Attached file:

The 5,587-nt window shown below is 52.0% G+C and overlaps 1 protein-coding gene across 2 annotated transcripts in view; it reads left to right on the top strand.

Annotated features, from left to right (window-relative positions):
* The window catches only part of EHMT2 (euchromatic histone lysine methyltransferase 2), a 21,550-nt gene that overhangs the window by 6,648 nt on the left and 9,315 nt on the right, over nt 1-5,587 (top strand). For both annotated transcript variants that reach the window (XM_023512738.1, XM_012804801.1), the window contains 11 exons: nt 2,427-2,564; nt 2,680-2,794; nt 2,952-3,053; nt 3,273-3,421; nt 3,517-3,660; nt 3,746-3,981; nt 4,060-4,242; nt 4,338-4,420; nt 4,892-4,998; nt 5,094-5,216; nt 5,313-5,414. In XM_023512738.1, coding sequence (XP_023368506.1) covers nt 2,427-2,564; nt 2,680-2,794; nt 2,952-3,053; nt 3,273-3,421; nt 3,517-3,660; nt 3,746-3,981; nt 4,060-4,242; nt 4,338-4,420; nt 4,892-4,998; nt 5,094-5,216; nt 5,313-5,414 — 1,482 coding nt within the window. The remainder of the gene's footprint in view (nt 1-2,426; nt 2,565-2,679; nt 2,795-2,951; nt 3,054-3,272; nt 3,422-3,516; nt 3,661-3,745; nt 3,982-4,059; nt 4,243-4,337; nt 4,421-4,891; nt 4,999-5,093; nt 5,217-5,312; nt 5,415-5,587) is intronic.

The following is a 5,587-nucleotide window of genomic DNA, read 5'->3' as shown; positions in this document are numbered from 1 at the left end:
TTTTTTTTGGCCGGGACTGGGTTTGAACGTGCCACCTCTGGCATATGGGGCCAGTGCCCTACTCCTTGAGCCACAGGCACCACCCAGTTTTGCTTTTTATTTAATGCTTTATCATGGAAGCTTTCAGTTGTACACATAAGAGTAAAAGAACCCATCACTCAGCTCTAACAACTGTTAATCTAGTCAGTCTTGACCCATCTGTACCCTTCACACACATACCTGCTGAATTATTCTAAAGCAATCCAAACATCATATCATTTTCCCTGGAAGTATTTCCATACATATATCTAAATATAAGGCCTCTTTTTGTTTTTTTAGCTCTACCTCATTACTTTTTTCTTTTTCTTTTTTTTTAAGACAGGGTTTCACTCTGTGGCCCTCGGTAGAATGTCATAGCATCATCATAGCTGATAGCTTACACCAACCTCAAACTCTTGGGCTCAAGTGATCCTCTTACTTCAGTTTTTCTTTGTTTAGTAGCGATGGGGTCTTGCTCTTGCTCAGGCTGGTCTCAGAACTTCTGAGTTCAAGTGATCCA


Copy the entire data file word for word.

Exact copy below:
The 5,587-nt window shown below is 52.0% G+C and overlaps 1 protein-coding gene across 2 annotated transcripts in view; it reads left to right on the top strand.

Annotated features, from left to right (window-relative positions):
* The window catches only part of EHMT2 (euchromatic histone lysine methyltransferase 2), a 21,550-nt gene that overhangs the window by 6,648 nt on the left and 9,315 nt on the right, over nt 1-5,587 (top strand). For both annotated transcript variants that reach the window (XM_023512738.1, XM_012804801.1), the window contains 11 exons: nt 2,427-2,564; nt 2,680-2,794; nt 2,952-3,053; nt 3,273-3,421; nt 3,517-3,660; nt 3,746-3,981; nt 4,060-4,242; nt 4,338-4,420; nt 4,892-4,998; nt 5,094-5,216; nt 5,313-5,414. In XM_023512738.1, coding sequence (XP_023368506.1) covers nt 2,427-2,564; nt 2,680-2,794; nt 2,952-3,053; nt 3,273-3,421; nt 3,517-3,660; nt 3,746-3,981; nt 4,060-4,242; nt 4,338-4,420; nt 4,892-4,998; nt 5,094-5,216; nt 5,313-5,414 — 1,482 coding nt within the window. The remainder of the gene's footprint in view (nt 1-2,426; nt 2,565-2,679; nt 2,795-2,951; nt 3,054-3,272; nt 3,422-3,516; nt 3,661-3,745; nt 3,982-4,059; nt 4,243-4,337; nt 4,421-4,891; nt 4,999-5,093; nt 5,217-5,312; nt 5,415-5,587) is intronic.

The following is a 5,587-nucleotide window of genomic DNA, read 5'->3' as shown; positions in this document are numbered from 1 at the left end:
TTTTTTTTGGCCGGGACTGGGTTTGAACGTGCCACCTCTGGCATATGGGGCCAGTGCCCTACTCCTTGAGCCACAGGCACCACCCAGTTTTGCTTTTTATTTAATGCTTTATCATGGAAGCTTTCAGTTGTACACATAAGAGTAAAAGAACCCATCACTCAGCTCTAACAACTGTTAATCTAGTCAGTCTTGACCCATCTGTACCCTTCACACACATACCTGCTGAATTATTCTAAAGCAATCCAAACATCATATCATTTTCCCTGGAAGTATTTCCATACATATATCTAAATATAAGGCCTCTTTTTGTTTTTTTAGCTCTACCTCATTACTTTTTTCTTTTTCTTTTTTTTTAAGACAGGGTTTCACTCTGTGGCCCTCGGTAGAATGTCATAGCATCATCATAGCTGATAGCTTACACCAACCTCAAACTCTTGGGCTCAAGTGATCCTCTTACTTCAGTTTTTCTTTGTTTAGTAGCGATGGGGTCTTGCTCTTGCTCAGGCTGGTCTCAGAACTTCTGAGTTCAAGTGATCCA